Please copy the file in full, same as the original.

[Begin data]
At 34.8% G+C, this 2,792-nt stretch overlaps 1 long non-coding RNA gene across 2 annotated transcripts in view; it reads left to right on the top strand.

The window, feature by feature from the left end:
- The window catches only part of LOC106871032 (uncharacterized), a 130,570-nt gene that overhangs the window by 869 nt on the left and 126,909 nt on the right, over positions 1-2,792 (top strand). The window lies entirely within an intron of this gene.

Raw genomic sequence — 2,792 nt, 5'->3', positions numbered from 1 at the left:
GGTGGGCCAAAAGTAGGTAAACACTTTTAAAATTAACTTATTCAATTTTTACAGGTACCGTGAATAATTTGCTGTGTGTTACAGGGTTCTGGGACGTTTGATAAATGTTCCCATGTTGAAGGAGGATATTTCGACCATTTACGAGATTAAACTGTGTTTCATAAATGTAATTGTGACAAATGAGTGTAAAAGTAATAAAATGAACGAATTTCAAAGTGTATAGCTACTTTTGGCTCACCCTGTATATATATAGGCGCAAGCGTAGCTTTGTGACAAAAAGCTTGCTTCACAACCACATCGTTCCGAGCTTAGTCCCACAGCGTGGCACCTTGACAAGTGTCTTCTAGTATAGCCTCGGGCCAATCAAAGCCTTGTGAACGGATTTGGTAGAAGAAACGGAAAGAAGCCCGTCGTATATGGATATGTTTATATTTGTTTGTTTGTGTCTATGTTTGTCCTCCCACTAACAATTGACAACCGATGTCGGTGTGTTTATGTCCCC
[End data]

At 34.8% G+C, this 2,792-nt stretch overlaps 1 long non-coding RNA gene across 2 annotated transcripts in view; it reads left to right on the top strand.

The window, feature by feature from the left end:
- The window catches only part of LOC106871032 (uncharacterized), a 130,570-nt gene that overhangs the window by 869 nt on the left and 126,909 nt on the right, over positions 1-2,792 (top strand). The window lies entirely within an intron of this gene.

Raw genomic sequence — 2,792 nt, 5'->3', positions numbered from 1 at the left:
GGTGGGCCAAAAGTAGGTAAACACTTTTAAAATTAACTTATTCAATTTTTACAGGTACCGTGAATAATTTGCTGTGTGTTACAGGGTTCTGGGACGTTTGATAAATGTTCCCATGTTGAAGGAGGATATTTCGACCATTTACGAGATTAAACTGTGTTTCATAAATGTAATTGTGACAAATGAGTGTAAAAGTAATAAAATGAACGAATTTCAAAGTGTATAGCTACTTTTGGCTCACCCTGTATATATATAGGCGCAAGCGTAGCTTTGTGACAAAAAGCTTGCTTCACAACCACATCGTTCCGAGCTTAGTCCCACAGCGTGGCACCTTGACAAGTGTCTTCTAGTATAGCCTCGGGCCAATCAAAGCCTTGTGAACGGATTTGGTAGAAGAAACGGAAAGAAGCCCGTCGTATATGGATATGTTTATATTTGTTTGTTTGTGTCTATGTTTGTCCTCCCACTAACAATTGACAACCGATGTCGGTGTGTTTATGTCCCC